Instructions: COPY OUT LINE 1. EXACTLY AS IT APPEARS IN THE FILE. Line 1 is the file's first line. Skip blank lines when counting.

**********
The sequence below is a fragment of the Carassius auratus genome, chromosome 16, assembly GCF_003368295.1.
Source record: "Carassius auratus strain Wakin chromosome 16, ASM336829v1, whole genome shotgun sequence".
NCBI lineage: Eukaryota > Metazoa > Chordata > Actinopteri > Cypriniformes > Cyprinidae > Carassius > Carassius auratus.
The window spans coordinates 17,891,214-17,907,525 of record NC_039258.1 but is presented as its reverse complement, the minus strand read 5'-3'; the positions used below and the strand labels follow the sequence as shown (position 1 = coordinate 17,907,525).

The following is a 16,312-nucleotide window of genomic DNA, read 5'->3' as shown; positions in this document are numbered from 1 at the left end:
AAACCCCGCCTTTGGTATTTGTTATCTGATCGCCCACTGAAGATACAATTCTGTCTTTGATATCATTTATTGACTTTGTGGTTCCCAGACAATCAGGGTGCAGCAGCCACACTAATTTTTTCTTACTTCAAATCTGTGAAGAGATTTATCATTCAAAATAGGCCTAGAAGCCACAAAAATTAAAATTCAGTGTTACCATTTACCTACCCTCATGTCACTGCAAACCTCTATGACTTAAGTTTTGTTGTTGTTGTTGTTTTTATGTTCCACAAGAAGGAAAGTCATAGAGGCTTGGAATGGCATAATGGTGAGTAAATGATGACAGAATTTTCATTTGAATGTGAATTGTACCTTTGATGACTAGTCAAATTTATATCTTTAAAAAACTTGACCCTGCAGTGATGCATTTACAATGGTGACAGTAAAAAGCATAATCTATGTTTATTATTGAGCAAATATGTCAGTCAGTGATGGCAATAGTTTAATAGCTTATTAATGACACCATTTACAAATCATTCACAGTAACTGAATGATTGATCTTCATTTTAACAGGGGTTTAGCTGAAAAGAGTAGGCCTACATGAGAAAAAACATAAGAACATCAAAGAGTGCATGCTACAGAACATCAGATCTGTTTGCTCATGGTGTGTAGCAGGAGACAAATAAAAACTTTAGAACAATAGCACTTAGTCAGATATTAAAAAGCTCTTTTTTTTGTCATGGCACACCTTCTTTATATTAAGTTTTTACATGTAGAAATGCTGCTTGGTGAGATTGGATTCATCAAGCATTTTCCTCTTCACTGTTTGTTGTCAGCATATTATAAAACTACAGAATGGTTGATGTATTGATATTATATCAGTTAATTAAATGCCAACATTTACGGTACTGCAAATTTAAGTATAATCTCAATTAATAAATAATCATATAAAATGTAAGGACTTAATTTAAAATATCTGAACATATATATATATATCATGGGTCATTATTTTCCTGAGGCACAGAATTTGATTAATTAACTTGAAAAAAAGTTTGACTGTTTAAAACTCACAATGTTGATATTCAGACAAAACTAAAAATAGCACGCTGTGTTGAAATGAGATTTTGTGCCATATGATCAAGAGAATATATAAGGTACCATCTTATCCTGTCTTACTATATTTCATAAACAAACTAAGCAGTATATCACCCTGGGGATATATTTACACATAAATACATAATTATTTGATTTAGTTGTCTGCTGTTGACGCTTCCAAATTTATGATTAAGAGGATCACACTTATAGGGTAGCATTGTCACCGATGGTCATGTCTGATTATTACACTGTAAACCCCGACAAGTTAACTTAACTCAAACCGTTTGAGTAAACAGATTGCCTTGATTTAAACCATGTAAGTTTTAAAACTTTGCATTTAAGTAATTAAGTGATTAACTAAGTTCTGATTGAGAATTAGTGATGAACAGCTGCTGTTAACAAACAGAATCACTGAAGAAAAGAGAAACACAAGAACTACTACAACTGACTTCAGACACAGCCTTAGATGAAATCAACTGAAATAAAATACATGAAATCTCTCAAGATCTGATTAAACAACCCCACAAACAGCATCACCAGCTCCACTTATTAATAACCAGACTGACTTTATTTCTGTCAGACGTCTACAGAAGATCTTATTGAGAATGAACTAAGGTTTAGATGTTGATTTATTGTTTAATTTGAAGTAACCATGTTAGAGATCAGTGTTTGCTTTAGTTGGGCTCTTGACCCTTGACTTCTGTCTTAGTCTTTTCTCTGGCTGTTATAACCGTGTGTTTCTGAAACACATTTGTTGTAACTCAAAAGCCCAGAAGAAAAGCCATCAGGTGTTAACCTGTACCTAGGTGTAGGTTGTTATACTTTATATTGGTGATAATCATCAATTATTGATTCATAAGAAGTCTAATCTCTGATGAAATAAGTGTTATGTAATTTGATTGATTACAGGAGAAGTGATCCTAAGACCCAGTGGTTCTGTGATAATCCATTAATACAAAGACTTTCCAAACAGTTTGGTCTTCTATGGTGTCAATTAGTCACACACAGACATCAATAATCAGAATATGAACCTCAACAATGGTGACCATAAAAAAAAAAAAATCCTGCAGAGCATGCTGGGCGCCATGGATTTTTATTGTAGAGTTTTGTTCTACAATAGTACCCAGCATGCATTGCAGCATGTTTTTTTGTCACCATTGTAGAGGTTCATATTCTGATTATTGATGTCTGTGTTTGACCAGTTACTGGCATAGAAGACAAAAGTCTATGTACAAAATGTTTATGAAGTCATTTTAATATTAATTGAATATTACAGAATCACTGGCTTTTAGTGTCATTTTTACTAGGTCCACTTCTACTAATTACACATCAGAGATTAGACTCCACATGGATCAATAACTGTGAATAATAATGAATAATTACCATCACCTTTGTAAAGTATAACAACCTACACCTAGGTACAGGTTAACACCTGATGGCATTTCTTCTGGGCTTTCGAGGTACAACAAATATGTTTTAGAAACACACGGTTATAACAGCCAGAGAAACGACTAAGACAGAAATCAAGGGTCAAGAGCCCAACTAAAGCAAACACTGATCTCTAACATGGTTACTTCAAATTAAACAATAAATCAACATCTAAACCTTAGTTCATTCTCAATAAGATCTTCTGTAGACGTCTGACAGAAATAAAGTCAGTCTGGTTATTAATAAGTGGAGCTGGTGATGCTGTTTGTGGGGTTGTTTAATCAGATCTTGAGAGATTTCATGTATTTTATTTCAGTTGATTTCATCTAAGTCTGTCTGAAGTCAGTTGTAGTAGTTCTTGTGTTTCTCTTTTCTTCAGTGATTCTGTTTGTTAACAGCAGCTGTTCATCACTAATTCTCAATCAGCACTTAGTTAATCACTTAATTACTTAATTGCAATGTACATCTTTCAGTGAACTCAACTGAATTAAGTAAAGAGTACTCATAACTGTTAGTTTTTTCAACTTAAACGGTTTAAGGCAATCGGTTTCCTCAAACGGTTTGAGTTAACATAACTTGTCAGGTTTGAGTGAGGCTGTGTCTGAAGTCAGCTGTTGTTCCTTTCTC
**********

The sequence below is a fragment of the Carassius auratus genome, chromosome 16, assembly GCF_003368295.1.